The Fifth Massachusetts Colored Cavalry in the Civil War by Steven M. LaBarre. McFarland, 2016. Paper, ISBN: 978-1-4766-6384-5. $29.95.
This book is a regimental history that examines the Fifth’s service during the war and the stories of the men who served in it. As one of seven black cavalry units that served the Union, the Fifth Massachusetts was comprised largely of northeastern freemen, including Frederick Douglass’ son Charles, who fought at Petersburg and guarded Confederate prisoners of war at Point Lookout. Steven LaBarre first became interested in this regiment as a boy when he discovered that he was related to a member of the Fifth, Joseph Brunson. LaBarre, who is white, researched his relative and discovered that the Fifth was a black regiment, and that his great-granduncle had been a black soldier. LaBarre’s personal interest in his family history continued and expanded, becoming the basis for the honors thesis that eventually resulted in this book. It is a welcome contribution to scholarship on black military service and will undoubtedly serve as a useful resource for further historical research.
The book is chronological, beginning with the regiment’s formation in 1864 and ending with anecdotes of its veterans in the postwar era. In eight brief chapters, LaBarre examines each stage of the regiment’s service using regimental records, official correspondence, personal correspondence, and newspaper articles. He combines personal stories with official records to highlight realities of life in the unit, such as conflicts between officers and privates, at times linking the regiment’s service to larger events of the war. LaBarre gives a straightforward narrative of the unit and its members that echoes traditional regimental histories such as Luis F. Emilio’s A Brave Black Regiment and Thomas Wentworth Higginson’s Army Life in a Black Regiment.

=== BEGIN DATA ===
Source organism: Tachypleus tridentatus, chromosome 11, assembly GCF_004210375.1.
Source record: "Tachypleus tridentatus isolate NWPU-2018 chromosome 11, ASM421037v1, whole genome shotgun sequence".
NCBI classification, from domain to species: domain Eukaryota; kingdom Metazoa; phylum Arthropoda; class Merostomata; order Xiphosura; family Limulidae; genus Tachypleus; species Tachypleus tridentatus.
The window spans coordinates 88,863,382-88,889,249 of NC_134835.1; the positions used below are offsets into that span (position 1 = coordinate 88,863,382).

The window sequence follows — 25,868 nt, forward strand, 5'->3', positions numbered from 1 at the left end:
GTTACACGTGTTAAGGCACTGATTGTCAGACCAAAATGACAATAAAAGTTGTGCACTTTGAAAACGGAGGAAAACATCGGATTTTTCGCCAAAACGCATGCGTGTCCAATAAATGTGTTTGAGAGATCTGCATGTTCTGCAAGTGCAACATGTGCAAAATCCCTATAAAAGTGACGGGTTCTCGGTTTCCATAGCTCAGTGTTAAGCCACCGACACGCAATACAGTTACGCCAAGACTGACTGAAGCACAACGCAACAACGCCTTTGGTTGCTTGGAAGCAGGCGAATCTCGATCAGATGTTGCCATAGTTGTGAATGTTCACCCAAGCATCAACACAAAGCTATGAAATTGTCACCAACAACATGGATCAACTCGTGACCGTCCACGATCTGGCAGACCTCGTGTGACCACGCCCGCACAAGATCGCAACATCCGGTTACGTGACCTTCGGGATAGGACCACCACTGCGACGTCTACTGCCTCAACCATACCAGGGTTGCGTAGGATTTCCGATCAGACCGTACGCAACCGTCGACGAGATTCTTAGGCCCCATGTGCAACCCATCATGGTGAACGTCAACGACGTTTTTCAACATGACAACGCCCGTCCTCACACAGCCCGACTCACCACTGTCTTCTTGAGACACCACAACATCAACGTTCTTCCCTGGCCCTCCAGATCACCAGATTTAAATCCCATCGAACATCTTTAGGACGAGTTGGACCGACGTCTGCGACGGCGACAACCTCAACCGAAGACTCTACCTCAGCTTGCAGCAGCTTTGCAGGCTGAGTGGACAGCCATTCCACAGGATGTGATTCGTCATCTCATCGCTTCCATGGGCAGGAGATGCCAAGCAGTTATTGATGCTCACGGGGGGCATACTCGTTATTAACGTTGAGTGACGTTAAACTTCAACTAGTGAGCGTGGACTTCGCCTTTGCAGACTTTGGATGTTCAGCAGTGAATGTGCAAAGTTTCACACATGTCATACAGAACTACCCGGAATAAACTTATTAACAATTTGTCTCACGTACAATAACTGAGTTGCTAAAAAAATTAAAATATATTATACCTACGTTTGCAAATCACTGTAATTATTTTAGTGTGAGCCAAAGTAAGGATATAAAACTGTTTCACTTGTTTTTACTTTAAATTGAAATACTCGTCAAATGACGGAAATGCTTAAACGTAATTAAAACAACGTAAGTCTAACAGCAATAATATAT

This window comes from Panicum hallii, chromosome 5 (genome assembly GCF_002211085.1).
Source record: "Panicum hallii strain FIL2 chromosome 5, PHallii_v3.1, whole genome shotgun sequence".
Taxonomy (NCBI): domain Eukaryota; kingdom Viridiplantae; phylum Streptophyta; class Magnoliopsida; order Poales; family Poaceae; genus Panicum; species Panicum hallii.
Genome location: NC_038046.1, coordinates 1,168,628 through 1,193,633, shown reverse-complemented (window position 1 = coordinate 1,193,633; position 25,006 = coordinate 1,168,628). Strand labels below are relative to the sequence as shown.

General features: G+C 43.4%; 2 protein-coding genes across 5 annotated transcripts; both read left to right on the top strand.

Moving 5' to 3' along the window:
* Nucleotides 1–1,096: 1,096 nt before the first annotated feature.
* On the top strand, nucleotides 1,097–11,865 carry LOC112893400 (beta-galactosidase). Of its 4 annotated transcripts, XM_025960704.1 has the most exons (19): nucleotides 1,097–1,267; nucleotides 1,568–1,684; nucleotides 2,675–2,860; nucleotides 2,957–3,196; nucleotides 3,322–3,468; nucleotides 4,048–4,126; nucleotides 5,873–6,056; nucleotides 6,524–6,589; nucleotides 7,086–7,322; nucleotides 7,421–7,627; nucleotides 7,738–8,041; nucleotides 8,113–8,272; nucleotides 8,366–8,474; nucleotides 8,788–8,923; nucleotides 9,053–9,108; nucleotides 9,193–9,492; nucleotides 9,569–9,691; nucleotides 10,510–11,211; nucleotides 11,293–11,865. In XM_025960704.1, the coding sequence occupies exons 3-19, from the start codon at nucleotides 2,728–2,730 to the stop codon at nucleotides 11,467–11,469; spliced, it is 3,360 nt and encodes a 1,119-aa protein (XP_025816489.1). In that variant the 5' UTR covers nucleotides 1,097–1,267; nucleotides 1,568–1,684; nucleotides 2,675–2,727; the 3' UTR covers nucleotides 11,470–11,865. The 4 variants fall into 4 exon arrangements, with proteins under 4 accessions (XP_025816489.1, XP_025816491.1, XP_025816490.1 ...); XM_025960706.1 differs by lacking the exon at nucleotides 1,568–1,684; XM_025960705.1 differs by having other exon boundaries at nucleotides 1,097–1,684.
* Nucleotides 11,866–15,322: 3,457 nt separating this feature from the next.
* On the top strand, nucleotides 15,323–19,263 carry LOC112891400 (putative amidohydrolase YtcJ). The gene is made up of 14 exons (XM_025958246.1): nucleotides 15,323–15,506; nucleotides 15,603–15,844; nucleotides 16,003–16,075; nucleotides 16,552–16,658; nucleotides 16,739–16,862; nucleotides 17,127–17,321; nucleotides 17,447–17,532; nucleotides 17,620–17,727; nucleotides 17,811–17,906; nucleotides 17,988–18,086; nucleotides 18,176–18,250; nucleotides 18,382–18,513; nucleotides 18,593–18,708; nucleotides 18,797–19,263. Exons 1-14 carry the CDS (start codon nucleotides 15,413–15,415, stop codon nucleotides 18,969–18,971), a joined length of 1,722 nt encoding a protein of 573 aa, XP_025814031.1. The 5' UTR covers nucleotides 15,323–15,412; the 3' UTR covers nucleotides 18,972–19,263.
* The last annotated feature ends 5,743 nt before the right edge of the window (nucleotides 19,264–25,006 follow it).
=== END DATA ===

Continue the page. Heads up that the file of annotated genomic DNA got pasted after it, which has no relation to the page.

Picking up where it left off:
Of primary interest to LaBarre is recognizing the soldiers of the Fifth “as individuals with real lives” (10). He claims that historians and readers are focused primarily on battles and great men rather than common people when it comes to the Civil War. While this assessment is not quite accurate in terms of historiography (historians of slavery and the Civil War, at least, have been conducting history “from the bottom up” for quite some time now), I trust LaBarre on general readers’ habits, given his position at a public library in Chicago. Furthermore, this approach emphasizes the personal stories of individual black soldiers who otherwise would not have their stories told. Men such as Franklin Jennings emerge in this story. When Jennings joined the Fifth, he not only helped make history, he also left behind a paper trail—thus opening up lines of inquiry for historians. LaBarre discovered that Jennings’ father, Paul, was owned by James and Dolley Madison and manumitted by Daniel Webster. All three of Paul’s sons joined black regiments during the war (62-63).